We started the morning at HUB Accra, a co-working space turned incubator. We were met by board member William Senyo who challenged the students to convince him to add UT to his short list of possible MBA programs for himself (a list that currently includes Stanford and Booth). William has some experience with Austin since he had been sponsored to attend SXSW Interactive in the past. In William's opinion, Southby is a top five event experience and everything that it claims to be. Though he agrees, it is way too expensive.
Immediately the presentation discussed the issues of finding space that we had heard at many of our other sessions. According to William, landlords require renters to provide 1-3 years of rent up front. Start-ups simply do not have the ability to raise that sort of capital, and HUB started as a co-working space to address this issue. Rent is not the only pre-pay issue in Ghana. Everything is pre-pay here. From phone minutes to electricity. As William put it, if you don't have money in your pocket, you're screwed. I was a little skeptical of one HUB company William described. It sounded a lot like the pay day loan companies garnering so much criticism in the U.S. right now, but with a bit of that indentured servant to the company town feel as well. The company offers short-term loans for items you can purchase in its own ecommerce store and appears to have the ability to garnish wages. Definitely something I am wary of.
William was surprised that the co-workign model did not start in Ghana first, as it is just a natural way to work there. What does a co-working space offer? Internet access. Networking with other entrepreneurs. Cheap rent. In William's opinion, businesses in the U.S. do not need a HUB for internet or rent. It's the networking that is nice there. However, in Ghana, all three of these things are make or break for companies. According to William, it is a no-brainer that co-working should have developed there a decade ago.
William also talked about the many hackathons HUB has been involved in, including hosting the largest one in West Africa. HUB is also supported by an entity I had not heard of before, Unreasonable Institute, that I find quite interesting...maybe because I just like the name. HUB has connections with a number of big names including Facebook and Google. Priceline founder Jeff Hoffman* came through as well. I have a paraphrased, second-hand quote from Jeff that I like:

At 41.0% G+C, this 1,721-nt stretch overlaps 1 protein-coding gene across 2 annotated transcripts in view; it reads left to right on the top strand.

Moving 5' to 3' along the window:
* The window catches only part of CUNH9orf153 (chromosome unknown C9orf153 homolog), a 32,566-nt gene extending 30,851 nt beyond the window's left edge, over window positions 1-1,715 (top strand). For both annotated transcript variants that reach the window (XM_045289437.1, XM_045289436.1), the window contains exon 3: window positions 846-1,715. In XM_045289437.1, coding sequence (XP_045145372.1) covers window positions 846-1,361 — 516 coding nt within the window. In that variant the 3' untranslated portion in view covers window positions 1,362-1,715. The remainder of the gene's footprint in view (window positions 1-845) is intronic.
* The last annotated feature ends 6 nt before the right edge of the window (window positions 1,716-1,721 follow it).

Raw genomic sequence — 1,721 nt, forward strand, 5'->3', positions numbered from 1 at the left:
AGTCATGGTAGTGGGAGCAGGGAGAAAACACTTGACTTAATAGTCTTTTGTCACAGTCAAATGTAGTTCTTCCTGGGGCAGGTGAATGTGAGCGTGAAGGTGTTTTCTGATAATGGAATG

Imagine what is possible if you empower people instead of governments.*Maybe I should look to see if I am related to this Hoffman?
After hearing from William, several of the start-ups working at HUB presented on their businesses.
Two start-ups, TroTro Diaries* and Wanjo have garnered some international attention.
*Tro tros are a mini-vans that are a common form of public transportation in Ghana. They were originally named for the cost of the ride which was two tros.
An interesting takeaway for me from this session is a quote from William. I was typing this on my iPhone, so it is not a direct quote, but a paraphrase:
The goal is to lift people out of poverty (and make a lot of money while doing so). You cannot do business here and not be social. The core of your mission should be to lift people out of poverty. It's good business and its human.To that extent, HUB is looking for companies that can impact one million people by year five.
Another role William sees for HUB is to provide a soft landing to international companies looking to enter into or scale up in Ghana. HUB can build teams with the necessary local knowledge to scale ready-to-go products with emerging markets potential.
William ended the session challenging the students to make a commitment to supporting at least one entrepreneur with their time or talents.
Since I clearly had a lot to say about HUB Accra and I know I have a lot more to say about our next site visit, I am going to split this day's blog entry into two. Tune in later to learn what we did in the afternoon on Thursday.